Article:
It helped, having an interest in the Cold War. Although I was at school when Reagan and Gorbachev shook hands to end the horrible period of gathering intelligence and accumulating weaponry without actually engaging in physical war, the potential conflict must have been something of immense mental anguish for so long, ever since the end of the Second World War. Britain, a major player on the side of the US, engaged in plenty of international spying and tensions were high. I almost think this situation lends itself to more espionage tension within fiction than actual conflict such as the devastation of the Wars and of the recent and current situations with international conflict that has occurred since perestroika and glasnost. Robert Ludlum made full use of this in his lengthy works, and while I haven't read Le Carre, watching this and seeing the clever depths of plot and characterisation have made me want to seek out some of his work.
As Smiley investigates the allegations, we meet a number of interesting characters, although it's not until later in the film that we realise the title's relevance; that the four main suspects for the mole are given the titular codenames for reference purposes. There are other major characters in the tale, and these are given equal importance by Alfredson, in particular the source of the information regarding the mole, the elusive Ricki Tarr; former information analyst Connie Sachs; and Irina, the wife of a Russian official with some relevance. This is perhaps the most engaging element, and it makes you consider all angles without dismissing any of them. When the final 'reveal' happens, it's perhaps not a surprise as such, but the plot is so well unfolded throughout the film that it brings with it a sense of satisfaction rather than a shock twist (which I do enjoy so much).
Alfredson's control works up to a certain point, but the cast he has worked with exercise their substantial talents and flex their acting muscles in the most subtle of ways. Gary Oldman (now officially the highest grossing actor of all time) is particularly excellent as Smiley, and I think the way in which he hardly says anything for the first 20 minutes or so of the film, despite being on screen nearly all the time, speaks volumes about his realisation in what is needed for the role. Tom Hardy as Ricki Tarr is equally brilliant - I've seen him in many roles now and I admire his ability to adapt his skills to any role (although his involvement in awkward 'comedy' This Means War is probably one to forget). I can't wait to see him as Leo in the adaptation of Tom Rob Smith excellent debut novel Child 44 (alongside Oldman); and as the titular character in the upcoming Mad Max: Fury Road. Adding to my trio of favourite performances here is Mark Strong as the Budapest Agent sparking the whole thing off. Similar to Hardy, I have come to expect excellence from his performances, no matter the quality of the film, and he didn't let me down here. I was particularly impressed with how he dealt with the importance of his role during his performance.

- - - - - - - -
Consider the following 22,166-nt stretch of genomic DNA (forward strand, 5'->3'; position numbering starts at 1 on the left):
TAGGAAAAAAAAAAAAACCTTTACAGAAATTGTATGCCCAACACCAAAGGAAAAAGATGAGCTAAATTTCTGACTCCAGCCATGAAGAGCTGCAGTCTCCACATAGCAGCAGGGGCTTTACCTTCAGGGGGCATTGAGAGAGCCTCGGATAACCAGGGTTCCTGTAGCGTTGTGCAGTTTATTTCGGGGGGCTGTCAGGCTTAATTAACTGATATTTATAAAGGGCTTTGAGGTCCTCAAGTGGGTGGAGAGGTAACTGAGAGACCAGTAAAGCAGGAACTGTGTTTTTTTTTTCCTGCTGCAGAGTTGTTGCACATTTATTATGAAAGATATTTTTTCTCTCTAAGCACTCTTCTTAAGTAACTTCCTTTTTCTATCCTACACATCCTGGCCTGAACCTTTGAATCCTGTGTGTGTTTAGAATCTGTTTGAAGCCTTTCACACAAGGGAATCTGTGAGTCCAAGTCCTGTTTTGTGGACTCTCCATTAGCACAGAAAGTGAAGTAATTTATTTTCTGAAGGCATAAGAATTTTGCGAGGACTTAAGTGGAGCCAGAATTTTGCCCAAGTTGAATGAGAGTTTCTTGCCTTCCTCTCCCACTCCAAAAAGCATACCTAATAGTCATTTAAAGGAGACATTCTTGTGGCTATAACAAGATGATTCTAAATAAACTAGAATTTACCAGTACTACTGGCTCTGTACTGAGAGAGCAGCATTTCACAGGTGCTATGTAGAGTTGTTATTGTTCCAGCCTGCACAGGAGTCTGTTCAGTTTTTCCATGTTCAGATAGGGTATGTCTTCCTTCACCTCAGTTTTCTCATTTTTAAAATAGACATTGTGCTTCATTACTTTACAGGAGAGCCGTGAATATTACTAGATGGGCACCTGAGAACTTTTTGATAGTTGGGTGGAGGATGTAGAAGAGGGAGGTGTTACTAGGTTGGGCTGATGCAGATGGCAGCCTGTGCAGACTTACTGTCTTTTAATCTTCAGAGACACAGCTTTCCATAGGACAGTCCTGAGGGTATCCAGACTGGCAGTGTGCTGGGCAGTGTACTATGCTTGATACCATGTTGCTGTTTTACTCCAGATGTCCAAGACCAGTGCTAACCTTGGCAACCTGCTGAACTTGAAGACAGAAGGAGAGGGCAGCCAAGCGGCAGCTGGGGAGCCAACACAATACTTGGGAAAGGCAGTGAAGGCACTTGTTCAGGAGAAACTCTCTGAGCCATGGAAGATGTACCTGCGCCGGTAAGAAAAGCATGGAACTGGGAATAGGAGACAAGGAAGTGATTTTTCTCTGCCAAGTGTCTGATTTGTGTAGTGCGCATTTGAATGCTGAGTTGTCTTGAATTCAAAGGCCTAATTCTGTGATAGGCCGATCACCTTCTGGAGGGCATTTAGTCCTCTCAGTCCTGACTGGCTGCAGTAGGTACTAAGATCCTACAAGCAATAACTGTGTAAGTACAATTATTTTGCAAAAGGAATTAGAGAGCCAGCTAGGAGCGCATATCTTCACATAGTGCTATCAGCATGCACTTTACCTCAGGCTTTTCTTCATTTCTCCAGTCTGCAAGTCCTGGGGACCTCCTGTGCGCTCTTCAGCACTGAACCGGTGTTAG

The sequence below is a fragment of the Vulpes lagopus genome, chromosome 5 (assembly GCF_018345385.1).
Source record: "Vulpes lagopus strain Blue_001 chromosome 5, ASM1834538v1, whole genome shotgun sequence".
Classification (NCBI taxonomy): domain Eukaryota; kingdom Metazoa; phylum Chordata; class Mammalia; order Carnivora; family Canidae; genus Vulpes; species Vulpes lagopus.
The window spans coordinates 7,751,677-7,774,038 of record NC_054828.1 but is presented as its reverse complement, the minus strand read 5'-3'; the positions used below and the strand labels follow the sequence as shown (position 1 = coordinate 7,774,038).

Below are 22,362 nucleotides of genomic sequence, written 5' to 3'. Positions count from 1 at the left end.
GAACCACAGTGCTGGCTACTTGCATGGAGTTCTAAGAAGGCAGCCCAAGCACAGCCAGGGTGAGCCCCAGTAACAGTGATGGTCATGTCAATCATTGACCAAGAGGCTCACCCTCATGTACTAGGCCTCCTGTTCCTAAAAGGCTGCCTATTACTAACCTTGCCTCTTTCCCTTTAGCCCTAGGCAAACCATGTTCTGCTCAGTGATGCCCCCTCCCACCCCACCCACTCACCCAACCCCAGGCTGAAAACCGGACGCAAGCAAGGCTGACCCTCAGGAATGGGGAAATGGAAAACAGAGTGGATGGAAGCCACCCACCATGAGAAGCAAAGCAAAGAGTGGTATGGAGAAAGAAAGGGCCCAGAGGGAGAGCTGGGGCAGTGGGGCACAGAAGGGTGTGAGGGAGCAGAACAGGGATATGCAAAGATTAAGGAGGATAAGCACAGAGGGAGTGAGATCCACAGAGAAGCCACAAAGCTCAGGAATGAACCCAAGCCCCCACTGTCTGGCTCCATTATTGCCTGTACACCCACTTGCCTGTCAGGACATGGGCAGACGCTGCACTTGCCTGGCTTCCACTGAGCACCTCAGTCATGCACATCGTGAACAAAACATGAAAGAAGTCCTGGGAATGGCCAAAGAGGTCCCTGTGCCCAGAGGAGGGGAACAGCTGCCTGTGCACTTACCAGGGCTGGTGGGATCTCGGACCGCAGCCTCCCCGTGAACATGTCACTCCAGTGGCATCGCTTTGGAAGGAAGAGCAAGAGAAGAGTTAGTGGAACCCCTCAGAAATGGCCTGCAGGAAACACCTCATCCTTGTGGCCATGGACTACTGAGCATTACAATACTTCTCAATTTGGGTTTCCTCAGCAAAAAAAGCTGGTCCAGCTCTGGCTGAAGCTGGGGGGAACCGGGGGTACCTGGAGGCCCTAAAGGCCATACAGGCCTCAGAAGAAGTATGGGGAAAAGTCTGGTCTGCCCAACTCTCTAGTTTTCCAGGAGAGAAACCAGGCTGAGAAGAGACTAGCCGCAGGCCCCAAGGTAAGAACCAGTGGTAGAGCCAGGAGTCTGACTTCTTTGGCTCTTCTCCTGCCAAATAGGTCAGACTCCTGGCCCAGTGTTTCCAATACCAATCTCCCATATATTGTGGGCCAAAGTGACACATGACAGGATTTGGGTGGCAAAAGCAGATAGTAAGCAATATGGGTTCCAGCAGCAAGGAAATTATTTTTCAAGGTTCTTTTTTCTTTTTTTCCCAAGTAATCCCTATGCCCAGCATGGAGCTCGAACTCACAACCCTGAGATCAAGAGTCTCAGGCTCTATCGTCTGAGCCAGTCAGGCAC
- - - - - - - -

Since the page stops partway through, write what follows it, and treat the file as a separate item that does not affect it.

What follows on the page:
Aside from these who, for me, were the outstanding three performances in this film, the cast is littered with top billed names. Colin Firth, Ciaran Hinds, Stephen Graham, Benedict Cumberbatch, Kathy Burke, Toby Jones, the late Roger Lloyd Pack and the evergreen and ever present John Hurt all add to the excellence here, and there is no weak performance. The danger with such a strong cast is that the focus is all on them and not on the plot, and I suppose there is no getting away from this. It happens quite often whenever a cast such as this is assembled; it happened in Marvel's Avengers Assemble, and in two George Clooney focused films, namely Ocean's Eleven and Monuments Men. There are moments in TTSS where the magnitude of the cast overshadows the plot, and other characters the actors have played are recognisable within some performances. The vast majority of the time though, this is clearly all about the film and not about its cast.
There is of course the argument that this is all boring. It is possible that my interest in the Cold War and in spy novels and films and all things 'spy' cloud my judgement as to whether this is a good film or not. It may well be that the guessing game is not what interests you and you like things to be clear, or at least for events to be linear and chronological as opposed to every other sentence containing some hidden meaning that make you wonder what you missed and whether you should rewind and watch it again. If this is you, or if you agree with my surmising, then this may well not be the film for you; or even the genre for you. TTSS is firmly based on Cold War spy stuff, and this is where the detail lies. If you're after twists and turns without many revelations, and particularly like gathering the pieces of the puzzle and working things out for yourself, you may be frustrated but still enjoy this. If you're happy to just let things wash over you while you take it all in, you'll likely be highly entertained.